3 III. Multiple Choice (1 point each) Select the letter next to the best answer for each question. Circle the letter on your answer sheet. 1. We would be more likely to get an accurate measurement of distance from Earth to a nearby star if we took the angular measurements at times separated by what time interval? a. 6 hours apart b. 12 months apart c. 6 months apart d. 12 hours apart e. 1 hour apart 2. A fusion reaction results in a. the breaking apart of a nucleus b. the building up of heavier nuclei from lighter ones c. the complete annihilation of nuclei d. the creation of neutrons 3. At what point in time did the protosun become a star? a. when it became hot enough to emit light and heat. b. when the temperature began to rise in the center. c. when the jovian planets were completely formed. d. when the terrestrial planets were completely formed. e. when the core became hot and dense enough to begin fusion of hydrogen into helium. 4. For what reason do astronomers want to observe and measure neutrinos from the sun? a. neutrinos are more energetic than photons from the sun. b. neutrinos are easier to detect than photons. c. neutrinos give direct information about the photosphere. d. neutrinos give direct information about the sun's core. e. none of the above. 5. Solar granulation is seen a. only near sunspots b. only in the chromosphere c. everywhere on the sun's photosphere except on sunspots d. in the corona e. in the chromosphere 6. The 11-year cycle of sunspots corresponds to a. the period of change in the magnetic field of the Sun. b. the rotation period of the Sun near the equator. c. the rotation of the Sun near the poles. d. the revolution period of Jupiter e. none of the above.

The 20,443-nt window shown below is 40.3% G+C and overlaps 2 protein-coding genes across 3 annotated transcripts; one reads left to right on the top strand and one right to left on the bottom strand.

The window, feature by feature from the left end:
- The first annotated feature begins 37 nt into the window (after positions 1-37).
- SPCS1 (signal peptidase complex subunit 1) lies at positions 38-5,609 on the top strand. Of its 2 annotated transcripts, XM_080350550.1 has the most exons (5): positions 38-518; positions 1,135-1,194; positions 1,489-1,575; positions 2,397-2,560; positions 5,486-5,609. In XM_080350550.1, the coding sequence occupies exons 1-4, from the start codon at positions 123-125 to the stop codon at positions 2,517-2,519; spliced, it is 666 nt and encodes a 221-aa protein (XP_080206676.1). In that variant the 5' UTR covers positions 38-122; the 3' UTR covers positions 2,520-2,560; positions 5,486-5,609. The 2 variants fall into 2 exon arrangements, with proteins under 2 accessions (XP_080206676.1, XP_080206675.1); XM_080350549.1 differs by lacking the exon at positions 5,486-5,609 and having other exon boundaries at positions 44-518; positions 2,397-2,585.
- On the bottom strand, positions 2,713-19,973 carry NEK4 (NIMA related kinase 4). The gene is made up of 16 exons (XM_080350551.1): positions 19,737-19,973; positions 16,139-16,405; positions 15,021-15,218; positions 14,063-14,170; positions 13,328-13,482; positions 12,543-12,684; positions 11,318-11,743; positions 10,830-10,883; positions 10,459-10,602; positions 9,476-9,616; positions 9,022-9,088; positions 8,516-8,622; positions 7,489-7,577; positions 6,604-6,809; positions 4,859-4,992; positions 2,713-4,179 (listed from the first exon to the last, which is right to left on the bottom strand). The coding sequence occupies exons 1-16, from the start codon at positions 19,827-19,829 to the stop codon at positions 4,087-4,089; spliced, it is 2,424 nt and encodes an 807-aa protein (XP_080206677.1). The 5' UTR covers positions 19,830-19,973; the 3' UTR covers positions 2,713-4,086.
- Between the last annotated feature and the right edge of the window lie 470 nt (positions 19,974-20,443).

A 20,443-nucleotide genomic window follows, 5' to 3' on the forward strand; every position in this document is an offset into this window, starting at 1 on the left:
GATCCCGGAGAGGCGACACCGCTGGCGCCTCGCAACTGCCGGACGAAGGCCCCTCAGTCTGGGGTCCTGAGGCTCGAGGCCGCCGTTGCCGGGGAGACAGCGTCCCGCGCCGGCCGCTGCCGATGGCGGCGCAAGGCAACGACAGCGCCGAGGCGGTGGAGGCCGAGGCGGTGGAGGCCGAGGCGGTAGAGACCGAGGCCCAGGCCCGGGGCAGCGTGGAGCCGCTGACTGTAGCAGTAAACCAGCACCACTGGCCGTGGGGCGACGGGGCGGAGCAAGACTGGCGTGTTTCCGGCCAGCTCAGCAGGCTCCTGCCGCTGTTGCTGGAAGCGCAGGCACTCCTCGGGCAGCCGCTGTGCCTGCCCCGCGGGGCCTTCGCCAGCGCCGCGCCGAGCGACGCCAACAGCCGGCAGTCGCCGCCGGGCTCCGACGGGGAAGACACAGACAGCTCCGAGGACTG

4 7. Which of the following statements about the energy generating process in the Sun is true? a. it can be duplicated efficiently on Earth with our present technology b. mass is converted to energy c. hydrogen becomes helium in one step d. we have detected many more neutrinos from the process than we expected to find 8. According to the astronomical definition of star, which of these objects is truly a star? a. white dwarf b. neutron star c. black hole d. red giant e. pulsar 9. A pulsar "beeps" or "blinks" at us because of its rapid a. pulsation in size b. rotation c. fluctuation in temperature d. changing magnetic field strength e. none of these 10. A star s luminosity is a. dependent on the star s size and distance b. calculated by measuring the star s parallax angle c. dependent on the star s temperature and amount of surface area d. expressed as its apparent visual magnitude 11. Binary stars are important because they allow us to calculate the of stars a. compositions b. proper motions c. radial velocities d. temperatures e. masses 12. Can a white dwarf explode? a. Yes, but only if another star collides with it, which is very unlikely b. Yes, but only if it is in a binary star system c. Yes, but only if nuclear reactions in the white dwarf core reach the stage of silicon fusion, producing iron. d. No; white dwarfs are held up by electron degeneracy pressure, and this configuration is stable against collapse or explosion.